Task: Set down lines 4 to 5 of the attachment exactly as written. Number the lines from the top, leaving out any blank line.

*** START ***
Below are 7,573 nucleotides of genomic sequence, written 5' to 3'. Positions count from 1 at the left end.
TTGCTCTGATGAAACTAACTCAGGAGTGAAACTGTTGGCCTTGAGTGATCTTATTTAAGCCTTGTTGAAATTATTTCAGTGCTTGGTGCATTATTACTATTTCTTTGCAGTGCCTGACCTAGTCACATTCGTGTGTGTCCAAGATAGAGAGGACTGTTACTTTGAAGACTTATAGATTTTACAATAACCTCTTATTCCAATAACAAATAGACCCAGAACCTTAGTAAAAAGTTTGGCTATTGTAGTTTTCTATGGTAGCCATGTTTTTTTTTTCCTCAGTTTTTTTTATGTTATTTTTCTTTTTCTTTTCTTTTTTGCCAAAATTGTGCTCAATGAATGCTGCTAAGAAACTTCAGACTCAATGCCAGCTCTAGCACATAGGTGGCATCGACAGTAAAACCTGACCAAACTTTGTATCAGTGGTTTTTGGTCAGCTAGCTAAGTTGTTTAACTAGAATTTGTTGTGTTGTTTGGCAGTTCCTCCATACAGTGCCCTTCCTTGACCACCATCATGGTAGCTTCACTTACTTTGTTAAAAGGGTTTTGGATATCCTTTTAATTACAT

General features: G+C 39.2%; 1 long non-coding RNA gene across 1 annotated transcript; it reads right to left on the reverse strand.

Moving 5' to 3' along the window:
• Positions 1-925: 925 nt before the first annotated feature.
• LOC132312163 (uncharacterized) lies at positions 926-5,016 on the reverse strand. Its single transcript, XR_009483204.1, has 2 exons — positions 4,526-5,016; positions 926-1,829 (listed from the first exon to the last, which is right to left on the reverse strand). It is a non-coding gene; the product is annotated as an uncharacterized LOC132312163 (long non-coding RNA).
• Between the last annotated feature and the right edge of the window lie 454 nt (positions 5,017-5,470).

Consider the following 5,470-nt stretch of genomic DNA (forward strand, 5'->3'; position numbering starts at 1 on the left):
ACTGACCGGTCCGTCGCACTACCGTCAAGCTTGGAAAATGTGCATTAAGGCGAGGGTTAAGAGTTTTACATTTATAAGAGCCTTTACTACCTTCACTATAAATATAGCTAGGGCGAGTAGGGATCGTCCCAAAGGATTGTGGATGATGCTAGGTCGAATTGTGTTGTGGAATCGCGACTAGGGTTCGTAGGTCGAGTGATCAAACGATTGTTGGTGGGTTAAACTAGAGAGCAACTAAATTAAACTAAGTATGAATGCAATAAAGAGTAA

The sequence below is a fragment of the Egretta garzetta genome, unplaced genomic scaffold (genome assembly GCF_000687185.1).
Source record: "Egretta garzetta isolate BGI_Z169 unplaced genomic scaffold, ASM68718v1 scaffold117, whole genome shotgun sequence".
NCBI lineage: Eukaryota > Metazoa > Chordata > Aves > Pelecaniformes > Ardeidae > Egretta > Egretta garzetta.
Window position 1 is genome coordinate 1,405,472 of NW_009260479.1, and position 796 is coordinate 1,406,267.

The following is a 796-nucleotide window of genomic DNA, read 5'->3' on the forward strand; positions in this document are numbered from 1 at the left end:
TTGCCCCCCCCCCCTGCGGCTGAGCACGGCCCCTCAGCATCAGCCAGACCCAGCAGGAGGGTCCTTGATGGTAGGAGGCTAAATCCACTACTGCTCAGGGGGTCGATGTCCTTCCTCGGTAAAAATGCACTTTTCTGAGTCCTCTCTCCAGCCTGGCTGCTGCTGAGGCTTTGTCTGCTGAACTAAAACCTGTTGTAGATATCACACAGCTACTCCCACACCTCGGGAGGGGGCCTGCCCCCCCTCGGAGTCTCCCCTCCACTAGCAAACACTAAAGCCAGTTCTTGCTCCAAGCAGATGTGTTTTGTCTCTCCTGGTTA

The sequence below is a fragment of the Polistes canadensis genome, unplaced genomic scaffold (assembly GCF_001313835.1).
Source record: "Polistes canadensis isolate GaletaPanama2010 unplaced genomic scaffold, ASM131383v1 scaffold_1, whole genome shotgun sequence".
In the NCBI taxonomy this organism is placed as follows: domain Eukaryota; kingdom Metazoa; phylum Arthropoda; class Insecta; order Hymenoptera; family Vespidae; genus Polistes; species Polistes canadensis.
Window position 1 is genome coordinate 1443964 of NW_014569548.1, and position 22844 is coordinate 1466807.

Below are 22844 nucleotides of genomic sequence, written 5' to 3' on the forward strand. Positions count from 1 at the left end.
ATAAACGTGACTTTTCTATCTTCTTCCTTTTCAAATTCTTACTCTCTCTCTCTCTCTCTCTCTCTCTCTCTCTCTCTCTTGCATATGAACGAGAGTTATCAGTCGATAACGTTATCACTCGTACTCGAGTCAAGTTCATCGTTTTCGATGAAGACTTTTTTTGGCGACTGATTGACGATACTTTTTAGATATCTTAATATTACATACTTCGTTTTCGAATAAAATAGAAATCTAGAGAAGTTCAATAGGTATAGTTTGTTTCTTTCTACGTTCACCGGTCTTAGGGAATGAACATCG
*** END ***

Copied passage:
Moving 5' to 3' along the window:
• Positions 1-925: 925 nt before the first annotated feature.